So You’re a Walmart Supplier – Now What?
It’s a realization of a dream, for many: a product on the shelves of Walmart. With its nearly 6,000 points of distribution in the U.S., including its Sam’s Club division, it’s easy to become overwhelmed through the process. There’s so much to do on the front end to get things into the stores that things that happen on the back end can be easily overlooked – and also very costly. It’s important to educate yourself on what’s in your terms and conditions. The T&C documents are written heavily in the retailers’ favor and may put you on the hook for various allowances and return provisions which can deplete your margins and jeopardize your profitability. Retailers have become much more aggressive in pursuing deductions against their suppliers in recent years. Sometimes years after the sale, you’ll be asked to pay back money the retailer thinks it’s entitled to. Depending on the amount, they may just take the money and it’s up to you to prove you’re in the right to get it back. Walmart, for example, can claw back up to $100,000, no questions asked. That can be the difference between getting a bonus and not getting one for a large supplier. For a small supplier, it may be enough to drive them under.
With that in mind, here are some tips to help you protect your bottom line:
- Carefully define your event. It’s important that any pricing offers are in writing with specific dates, models and order numbers detailed.
- Be mindful of event performance over the course of the year. If the retailer bills you for something that underperforms, look for results where you over-performed and negotiate an offset.
- Monitor your defectives carefully. Some retailers cover shrink, get rid of excess inventory or damage done by shoppers or employees by billing items back to the supplier as “defective,” especially with suppliers that cover 100 percent of their defective costs.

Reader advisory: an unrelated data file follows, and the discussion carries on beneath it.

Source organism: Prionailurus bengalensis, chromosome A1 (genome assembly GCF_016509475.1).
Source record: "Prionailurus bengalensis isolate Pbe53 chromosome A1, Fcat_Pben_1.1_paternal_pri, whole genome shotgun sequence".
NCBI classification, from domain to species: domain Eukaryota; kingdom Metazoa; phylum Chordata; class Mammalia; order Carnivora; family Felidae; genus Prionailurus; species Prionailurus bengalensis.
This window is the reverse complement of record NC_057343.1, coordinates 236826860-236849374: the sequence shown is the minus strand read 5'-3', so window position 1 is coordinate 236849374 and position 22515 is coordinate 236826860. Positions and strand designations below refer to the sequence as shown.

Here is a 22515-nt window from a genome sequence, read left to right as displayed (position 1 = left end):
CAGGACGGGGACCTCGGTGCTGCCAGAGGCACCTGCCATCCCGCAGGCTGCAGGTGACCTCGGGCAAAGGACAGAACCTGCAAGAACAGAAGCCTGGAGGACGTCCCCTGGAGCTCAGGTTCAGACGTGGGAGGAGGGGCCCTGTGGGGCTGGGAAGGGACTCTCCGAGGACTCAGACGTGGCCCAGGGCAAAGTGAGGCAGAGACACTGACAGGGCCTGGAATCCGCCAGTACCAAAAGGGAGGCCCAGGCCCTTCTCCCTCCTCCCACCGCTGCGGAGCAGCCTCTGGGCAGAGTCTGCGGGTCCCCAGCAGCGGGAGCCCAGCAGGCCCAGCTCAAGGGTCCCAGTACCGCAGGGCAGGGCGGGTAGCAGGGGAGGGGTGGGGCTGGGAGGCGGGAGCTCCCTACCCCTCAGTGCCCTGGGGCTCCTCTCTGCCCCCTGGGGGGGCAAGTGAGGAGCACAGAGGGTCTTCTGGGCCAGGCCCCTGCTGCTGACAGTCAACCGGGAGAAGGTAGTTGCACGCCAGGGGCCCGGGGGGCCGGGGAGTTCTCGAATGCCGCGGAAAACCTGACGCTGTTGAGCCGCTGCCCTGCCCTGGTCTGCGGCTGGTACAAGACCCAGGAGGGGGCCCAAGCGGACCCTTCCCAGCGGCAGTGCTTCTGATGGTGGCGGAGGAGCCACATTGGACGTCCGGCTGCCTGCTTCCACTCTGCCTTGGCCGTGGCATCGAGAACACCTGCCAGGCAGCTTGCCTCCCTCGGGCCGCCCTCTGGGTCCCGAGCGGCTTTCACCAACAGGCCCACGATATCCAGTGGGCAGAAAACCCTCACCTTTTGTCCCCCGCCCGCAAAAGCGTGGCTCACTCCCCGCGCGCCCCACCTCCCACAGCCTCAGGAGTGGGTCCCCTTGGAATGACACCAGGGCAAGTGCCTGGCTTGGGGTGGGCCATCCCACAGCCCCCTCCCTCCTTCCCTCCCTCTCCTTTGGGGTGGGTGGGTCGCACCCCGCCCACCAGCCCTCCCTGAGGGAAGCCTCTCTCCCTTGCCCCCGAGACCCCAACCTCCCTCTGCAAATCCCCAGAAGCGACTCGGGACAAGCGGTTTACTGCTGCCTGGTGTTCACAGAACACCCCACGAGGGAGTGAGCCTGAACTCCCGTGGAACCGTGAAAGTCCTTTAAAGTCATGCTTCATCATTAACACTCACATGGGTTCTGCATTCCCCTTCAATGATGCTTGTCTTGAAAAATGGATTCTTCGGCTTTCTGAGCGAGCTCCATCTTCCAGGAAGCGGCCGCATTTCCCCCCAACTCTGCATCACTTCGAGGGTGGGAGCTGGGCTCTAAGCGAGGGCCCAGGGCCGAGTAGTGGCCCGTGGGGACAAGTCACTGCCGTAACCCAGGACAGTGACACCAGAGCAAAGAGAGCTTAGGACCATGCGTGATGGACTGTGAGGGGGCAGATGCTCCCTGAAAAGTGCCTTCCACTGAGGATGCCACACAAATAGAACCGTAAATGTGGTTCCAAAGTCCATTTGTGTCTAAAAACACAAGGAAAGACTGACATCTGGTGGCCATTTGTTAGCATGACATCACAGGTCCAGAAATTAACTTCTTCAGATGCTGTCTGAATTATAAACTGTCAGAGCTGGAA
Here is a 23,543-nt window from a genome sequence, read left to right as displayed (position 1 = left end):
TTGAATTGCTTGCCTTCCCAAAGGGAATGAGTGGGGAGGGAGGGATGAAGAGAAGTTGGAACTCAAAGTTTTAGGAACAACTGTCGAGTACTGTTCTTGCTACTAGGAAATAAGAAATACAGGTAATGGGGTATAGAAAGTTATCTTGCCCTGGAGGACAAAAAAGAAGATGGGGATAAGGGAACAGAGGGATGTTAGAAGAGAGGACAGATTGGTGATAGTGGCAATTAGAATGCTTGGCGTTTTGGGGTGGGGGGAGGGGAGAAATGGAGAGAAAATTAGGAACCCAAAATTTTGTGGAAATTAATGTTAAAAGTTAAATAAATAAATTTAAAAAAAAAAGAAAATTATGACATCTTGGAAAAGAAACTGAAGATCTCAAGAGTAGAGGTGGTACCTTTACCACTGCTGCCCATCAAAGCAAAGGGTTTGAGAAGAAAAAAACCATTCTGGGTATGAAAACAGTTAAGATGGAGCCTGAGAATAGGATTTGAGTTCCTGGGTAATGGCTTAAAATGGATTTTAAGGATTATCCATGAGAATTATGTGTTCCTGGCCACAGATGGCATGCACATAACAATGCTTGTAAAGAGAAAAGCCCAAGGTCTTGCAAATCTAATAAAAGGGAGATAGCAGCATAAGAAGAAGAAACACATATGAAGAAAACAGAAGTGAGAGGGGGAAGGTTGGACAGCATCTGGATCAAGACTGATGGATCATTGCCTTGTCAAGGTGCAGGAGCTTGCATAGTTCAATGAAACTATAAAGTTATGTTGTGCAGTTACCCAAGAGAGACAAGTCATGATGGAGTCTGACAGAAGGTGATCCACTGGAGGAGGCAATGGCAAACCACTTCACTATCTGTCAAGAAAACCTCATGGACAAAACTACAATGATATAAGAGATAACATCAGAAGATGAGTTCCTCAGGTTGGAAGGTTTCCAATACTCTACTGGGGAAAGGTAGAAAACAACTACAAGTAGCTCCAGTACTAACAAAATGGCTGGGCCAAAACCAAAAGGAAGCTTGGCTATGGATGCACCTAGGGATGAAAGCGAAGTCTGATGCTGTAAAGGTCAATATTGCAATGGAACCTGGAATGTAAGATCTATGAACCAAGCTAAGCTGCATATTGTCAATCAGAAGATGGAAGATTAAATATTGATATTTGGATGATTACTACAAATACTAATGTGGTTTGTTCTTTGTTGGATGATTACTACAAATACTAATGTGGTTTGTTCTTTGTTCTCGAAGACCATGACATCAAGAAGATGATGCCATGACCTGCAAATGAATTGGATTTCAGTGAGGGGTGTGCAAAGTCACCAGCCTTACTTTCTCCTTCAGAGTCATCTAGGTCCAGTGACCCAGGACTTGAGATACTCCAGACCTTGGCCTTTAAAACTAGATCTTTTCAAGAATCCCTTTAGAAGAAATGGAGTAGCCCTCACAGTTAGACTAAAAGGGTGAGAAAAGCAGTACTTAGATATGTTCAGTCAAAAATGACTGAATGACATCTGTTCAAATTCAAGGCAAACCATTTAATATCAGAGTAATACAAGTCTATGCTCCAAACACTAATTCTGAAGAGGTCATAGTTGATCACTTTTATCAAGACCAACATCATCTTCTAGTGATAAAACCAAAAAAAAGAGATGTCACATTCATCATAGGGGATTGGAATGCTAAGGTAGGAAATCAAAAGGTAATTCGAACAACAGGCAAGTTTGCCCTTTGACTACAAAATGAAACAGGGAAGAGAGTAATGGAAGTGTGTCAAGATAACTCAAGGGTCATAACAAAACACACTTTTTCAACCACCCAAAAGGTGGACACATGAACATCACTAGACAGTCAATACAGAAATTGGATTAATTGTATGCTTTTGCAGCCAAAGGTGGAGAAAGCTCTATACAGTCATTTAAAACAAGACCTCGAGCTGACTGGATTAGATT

- Capture all correspondence between your company and the retailer. Anything stated or implied in an email, for example, can be used to make a claim – especially when you get into the post audit environment. This can also be true of any projections you share with a retailer, as it can be held up as a commitment.
- Don’t cut corners on data. Yes, EDI can be expensive, but it is also what the retailer regards as gospel when reconciling their books, along with their own in-house system such as Walmart’s Retail Link®. If you need to prove the retailer is wrong about something, you’re significantly disadvantaged if you don’t have EDI.(Click here for list of EDI companies.)
- Align sales and finance teams. Suppliers often walk away from large amounts of money because the sales team didn’t want to ruffle any feathers with the customer, while the finance team has a fiduciary responsibility to accurately capture and report the company’s financial picture.
- Incorporate deduction expertise into your workflow. Whether you develop this in-house or utilize a service such as ours at Harvest Revenue Group, it is critical to have an ongoing, dedicated resource who has or can build the relationships necessary to navigate the complex environment between your company and shared services and the buyers at your customers’ offices. And, this must be done without impeding your ability to grow your business with the customer. Deductions will happen. The question is, how big will they be and how will the amount and timing affect your business objectives.
While many retailers project a “take it or leave it” attitude in dealing with their suppliers, it’s important to remember that everything is negotiable. Not every supplier has the clout of a mega-supplier like Procter & Gamble in negotiations, but its approach to dealing with Walmart, as reported in The Wall Street Journal, demonstrates you can push back on allowances and other terms and conditions in the supplier agreement and still have a successful, productive business relationship.
Yes, you need each of your retail customers and their network of stores and online channels to get your product into the hands of consumers. You need to build lasting relationships with your customers as well. But the retailers also need you. Whether you’ve got the hot, new item that consumers want to buy or the staple item that moms expect to find on store shelves, the retailers obviously see value in your products. Otherwise, you wouldn’t have made it this far into the process. That gives you the latitude to ask for and expect the ability to level the playing field, so both you and your customer can share in the success of your product offerings.
Firefly Marketing, LLC and SupplierLife.com is in no way associated with or endorsed by Walmart Stores, Incorporated or its affiliates. All references to Walmart Stores, Incorporated as well as its affiliates, trademarks and brands are used in strict accordance with the Fair Use Doctrine. Retail LinkĀ® is a registered trademark of Walmart Stores, Inc.